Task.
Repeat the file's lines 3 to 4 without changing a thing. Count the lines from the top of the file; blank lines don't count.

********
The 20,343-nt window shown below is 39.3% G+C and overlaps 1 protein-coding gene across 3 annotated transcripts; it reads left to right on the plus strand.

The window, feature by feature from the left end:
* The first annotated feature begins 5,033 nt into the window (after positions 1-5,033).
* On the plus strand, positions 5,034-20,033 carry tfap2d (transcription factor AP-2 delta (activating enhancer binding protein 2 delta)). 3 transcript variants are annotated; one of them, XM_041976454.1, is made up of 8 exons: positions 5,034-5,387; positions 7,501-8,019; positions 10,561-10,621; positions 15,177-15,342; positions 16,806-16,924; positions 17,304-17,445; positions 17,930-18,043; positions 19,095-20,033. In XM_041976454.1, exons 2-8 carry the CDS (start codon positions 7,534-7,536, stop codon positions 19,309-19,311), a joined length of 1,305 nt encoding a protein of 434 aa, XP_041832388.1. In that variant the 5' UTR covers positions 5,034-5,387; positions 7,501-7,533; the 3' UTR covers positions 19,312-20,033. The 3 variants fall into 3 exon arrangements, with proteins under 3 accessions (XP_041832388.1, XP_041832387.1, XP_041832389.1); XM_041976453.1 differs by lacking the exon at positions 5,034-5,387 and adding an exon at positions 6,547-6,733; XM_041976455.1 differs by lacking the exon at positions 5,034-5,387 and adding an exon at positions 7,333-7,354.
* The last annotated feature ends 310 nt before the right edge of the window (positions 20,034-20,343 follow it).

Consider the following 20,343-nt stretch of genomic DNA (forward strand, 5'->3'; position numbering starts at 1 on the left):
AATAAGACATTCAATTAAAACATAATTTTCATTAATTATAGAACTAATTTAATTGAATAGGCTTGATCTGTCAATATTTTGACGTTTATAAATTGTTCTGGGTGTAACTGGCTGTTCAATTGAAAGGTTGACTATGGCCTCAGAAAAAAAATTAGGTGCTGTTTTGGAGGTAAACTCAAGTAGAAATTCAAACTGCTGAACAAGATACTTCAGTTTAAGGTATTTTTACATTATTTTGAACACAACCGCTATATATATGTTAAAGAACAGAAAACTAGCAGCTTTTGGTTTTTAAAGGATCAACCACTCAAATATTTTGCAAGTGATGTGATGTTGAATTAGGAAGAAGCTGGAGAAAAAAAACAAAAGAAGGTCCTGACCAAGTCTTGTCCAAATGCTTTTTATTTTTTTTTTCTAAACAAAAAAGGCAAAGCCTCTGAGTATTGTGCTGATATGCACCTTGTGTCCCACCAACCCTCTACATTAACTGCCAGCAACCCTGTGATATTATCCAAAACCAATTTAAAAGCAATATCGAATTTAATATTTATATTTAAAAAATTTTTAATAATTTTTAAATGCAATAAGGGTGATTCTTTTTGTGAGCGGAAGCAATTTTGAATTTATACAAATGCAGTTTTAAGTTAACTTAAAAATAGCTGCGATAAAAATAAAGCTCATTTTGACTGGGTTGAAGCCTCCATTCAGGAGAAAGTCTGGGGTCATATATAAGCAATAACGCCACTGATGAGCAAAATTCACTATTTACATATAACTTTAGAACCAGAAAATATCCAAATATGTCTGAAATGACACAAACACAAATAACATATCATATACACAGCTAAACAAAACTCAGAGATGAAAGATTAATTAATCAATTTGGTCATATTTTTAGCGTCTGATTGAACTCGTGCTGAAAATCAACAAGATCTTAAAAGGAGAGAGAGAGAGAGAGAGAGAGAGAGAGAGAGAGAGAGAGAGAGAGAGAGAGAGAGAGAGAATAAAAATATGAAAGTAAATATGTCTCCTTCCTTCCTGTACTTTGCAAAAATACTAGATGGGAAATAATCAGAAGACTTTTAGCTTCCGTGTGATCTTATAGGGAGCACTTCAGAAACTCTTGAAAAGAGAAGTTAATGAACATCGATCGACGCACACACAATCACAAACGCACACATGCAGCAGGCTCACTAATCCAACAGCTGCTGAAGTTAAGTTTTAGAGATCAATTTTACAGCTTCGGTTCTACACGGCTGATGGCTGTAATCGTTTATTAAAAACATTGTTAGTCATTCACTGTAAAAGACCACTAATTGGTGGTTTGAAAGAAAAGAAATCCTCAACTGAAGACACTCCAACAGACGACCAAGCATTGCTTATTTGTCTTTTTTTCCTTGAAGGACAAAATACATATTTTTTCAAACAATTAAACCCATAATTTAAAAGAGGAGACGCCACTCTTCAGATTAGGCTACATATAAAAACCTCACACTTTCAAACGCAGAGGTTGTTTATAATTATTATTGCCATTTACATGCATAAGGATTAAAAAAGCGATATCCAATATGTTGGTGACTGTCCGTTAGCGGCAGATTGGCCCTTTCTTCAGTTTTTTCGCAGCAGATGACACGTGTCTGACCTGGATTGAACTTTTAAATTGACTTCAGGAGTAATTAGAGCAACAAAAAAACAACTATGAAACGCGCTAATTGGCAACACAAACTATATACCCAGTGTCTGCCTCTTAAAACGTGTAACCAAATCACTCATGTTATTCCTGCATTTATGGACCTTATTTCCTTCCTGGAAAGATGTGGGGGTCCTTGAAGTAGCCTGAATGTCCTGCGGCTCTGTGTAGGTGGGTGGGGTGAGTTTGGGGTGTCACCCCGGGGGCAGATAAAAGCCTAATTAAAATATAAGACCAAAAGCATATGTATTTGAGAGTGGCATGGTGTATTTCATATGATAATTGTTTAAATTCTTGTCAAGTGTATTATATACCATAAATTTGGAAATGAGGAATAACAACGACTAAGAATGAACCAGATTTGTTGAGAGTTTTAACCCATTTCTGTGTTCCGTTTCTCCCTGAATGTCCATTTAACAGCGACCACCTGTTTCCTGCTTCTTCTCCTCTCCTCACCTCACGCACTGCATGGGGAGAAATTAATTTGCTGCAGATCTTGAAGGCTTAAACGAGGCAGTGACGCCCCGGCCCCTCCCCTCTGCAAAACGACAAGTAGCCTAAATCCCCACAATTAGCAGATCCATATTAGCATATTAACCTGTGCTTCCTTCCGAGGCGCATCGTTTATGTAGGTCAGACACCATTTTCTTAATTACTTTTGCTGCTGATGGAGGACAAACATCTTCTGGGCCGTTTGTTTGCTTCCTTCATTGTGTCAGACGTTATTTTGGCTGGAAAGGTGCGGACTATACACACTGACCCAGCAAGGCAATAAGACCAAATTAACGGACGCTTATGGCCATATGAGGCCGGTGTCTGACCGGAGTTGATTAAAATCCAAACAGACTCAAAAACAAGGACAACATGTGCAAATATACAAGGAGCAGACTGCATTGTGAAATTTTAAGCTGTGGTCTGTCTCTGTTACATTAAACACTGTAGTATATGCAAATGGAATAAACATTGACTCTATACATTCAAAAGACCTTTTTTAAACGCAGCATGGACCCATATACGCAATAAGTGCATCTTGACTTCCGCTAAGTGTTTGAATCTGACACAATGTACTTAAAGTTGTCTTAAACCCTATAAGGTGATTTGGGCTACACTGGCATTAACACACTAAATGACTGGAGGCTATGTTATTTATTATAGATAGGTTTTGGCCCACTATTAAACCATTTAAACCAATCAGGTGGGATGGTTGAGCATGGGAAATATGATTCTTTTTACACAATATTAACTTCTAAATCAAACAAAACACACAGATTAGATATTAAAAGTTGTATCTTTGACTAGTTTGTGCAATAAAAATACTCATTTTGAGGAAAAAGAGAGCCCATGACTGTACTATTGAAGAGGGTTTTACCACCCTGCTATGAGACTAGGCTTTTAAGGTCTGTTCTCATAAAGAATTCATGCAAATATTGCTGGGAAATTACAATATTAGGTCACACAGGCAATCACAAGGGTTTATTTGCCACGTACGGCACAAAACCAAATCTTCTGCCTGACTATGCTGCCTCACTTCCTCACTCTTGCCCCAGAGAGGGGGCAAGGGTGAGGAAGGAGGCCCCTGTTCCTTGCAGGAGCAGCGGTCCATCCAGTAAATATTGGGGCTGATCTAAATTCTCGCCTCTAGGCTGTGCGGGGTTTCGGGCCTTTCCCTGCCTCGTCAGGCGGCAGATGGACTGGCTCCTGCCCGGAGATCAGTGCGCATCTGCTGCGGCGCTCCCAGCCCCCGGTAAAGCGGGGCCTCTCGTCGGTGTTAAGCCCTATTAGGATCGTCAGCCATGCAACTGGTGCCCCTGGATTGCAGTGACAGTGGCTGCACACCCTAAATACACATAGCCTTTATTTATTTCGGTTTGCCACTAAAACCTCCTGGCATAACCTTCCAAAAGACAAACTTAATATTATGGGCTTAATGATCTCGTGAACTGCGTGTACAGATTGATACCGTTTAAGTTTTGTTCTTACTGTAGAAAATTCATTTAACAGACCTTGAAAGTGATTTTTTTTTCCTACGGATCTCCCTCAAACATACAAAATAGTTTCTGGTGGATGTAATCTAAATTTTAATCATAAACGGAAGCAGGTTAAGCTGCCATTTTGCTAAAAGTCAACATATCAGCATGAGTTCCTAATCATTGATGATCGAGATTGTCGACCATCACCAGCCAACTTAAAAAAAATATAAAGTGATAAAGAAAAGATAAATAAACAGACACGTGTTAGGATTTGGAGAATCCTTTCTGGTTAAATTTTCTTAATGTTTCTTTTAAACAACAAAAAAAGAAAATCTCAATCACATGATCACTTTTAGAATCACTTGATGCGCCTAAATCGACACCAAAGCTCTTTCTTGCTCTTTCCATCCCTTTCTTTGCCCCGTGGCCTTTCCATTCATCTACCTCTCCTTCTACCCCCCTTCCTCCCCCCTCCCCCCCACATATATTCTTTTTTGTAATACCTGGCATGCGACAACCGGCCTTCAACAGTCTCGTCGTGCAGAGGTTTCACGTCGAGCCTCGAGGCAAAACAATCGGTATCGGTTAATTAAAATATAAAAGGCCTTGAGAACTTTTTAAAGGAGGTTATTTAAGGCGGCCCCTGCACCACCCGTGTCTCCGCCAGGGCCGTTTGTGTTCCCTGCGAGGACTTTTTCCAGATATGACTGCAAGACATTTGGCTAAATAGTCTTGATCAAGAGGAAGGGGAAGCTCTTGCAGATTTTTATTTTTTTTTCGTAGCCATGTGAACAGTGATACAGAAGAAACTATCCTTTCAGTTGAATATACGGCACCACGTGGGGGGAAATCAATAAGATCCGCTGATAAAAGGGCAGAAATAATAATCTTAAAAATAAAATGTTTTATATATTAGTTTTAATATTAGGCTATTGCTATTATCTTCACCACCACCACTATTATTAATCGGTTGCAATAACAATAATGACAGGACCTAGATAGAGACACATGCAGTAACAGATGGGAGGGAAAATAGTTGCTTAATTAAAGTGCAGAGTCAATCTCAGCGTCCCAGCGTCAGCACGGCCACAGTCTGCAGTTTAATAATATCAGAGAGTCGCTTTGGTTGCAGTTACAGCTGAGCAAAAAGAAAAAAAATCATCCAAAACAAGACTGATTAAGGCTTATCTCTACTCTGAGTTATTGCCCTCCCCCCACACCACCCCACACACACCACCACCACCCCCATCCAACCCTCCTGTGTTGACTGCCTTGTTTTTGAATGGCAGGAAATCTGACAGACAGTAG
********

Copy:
* The first annotated feature begins 5,033 nt into the window (after positions 1-5,033).
* On the plus strand, positions 5,034-20,033 carry tfap2d (transcription factor AP-2 delta (activating enhancer binding protein 2 delta)). 3 transcript variants are annotated; one of them, XM_041976454.1, is made up of 8 exons: positions 5,034-5,387; positions 7,501-8,019; positions 10,561-10,621; positions 15,177-15,342; positions 16,806-16,924; positions 17,304-17,445; positions 17,930-18,043; positions 19,095-20,033. In XM_041976454.1, exons 2-8 carry the CDS (start codon positions 7,534-7,536, stop codon positions 19,309-19,311), a joined length of 1,305 nt encoding a protein of 434 aa, XP_041832388.1. In that variant the 5' UTR covers positions 5,034-5,387; positions 7,501-7,533; the 3' UTR covers positions 19,312-20,033. The 3 variants fall into 3 exon arrangements, with proteins under 3 accessions (XP_041832388.1, XP_041832387.1, XP_041832389.1); XM_041976453.1 differs by lacking the exon at positions 5,034-5,387 and adding an exon at positions 6,547-6,733; XM_041976455.1 differs by lacking the exon at positions 5,034-5,387 and adding an exon at positions 7,333-7,354.